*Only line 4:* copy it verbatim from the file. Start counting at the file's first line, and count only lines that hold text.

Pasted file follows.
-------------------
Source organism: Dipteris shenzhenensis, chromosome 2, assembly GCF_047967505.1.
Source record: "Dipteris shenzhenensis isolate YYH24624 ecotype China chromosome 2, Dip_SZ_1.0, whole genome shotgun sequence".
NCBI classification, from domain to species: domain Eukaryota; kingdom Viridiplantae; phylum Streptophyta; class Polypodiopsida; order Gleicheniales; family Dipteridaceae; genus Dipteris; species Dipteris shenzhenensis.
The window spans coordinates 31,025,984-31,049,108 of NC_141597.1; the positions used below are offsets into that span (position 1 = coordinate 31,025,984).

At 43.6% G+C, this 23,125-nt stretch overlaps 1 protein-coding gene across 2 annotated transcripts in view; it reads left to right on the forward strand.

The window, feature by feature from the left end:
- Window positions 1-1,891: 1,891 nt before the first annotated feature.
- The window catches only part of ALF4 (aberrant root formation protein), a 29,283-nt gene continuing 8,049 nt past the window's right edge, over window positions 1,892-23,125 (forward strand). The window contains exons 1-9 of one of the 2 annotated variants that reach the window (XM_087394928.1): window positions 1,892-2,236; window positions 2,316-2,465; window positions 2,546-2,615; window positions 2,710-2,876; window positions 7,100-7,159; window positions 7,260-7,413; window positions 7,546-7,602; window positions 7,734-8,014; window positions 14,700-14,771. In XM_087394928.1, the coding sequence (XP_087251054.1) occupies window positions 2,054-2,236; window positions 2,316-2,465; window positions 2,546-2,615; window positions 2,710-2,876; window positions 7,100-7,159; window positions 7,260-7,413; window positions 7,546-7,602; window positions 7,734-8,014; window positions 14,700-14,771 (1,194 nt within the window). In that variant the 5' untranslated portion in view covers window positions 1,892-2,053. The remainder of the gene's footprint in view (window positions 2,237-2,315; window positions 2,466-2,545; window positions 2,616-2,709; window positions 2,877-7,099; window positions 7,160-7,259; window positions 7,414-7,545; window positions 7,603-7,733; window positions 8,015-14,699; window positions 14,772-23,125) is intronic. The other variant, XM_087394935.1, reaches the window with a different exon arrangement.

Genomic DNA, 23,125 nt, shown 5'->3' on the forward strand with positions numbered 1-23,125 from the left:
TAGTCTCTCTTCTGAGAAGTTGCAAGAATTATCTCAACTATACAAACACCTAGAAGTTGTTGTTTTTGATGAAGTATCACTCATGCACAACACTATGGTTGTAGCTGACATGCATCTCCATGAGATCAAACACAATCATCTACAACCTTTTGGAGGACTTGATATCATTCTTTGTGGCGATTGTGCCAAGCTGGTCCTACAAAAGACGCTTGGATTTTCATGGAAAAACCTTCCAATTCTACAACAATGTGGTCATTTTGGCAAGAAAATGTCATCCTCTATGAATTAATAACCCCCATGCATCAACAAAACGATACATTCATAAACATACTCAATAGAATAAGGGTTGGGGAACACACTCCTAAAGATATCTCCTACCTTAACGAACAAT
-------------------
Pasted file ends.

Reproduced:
The window spans coordinates 31,025,984-31,049,108 of NC_141597.1; the positions used below are offsets into that span (position 1 = coordinate 31,025,984).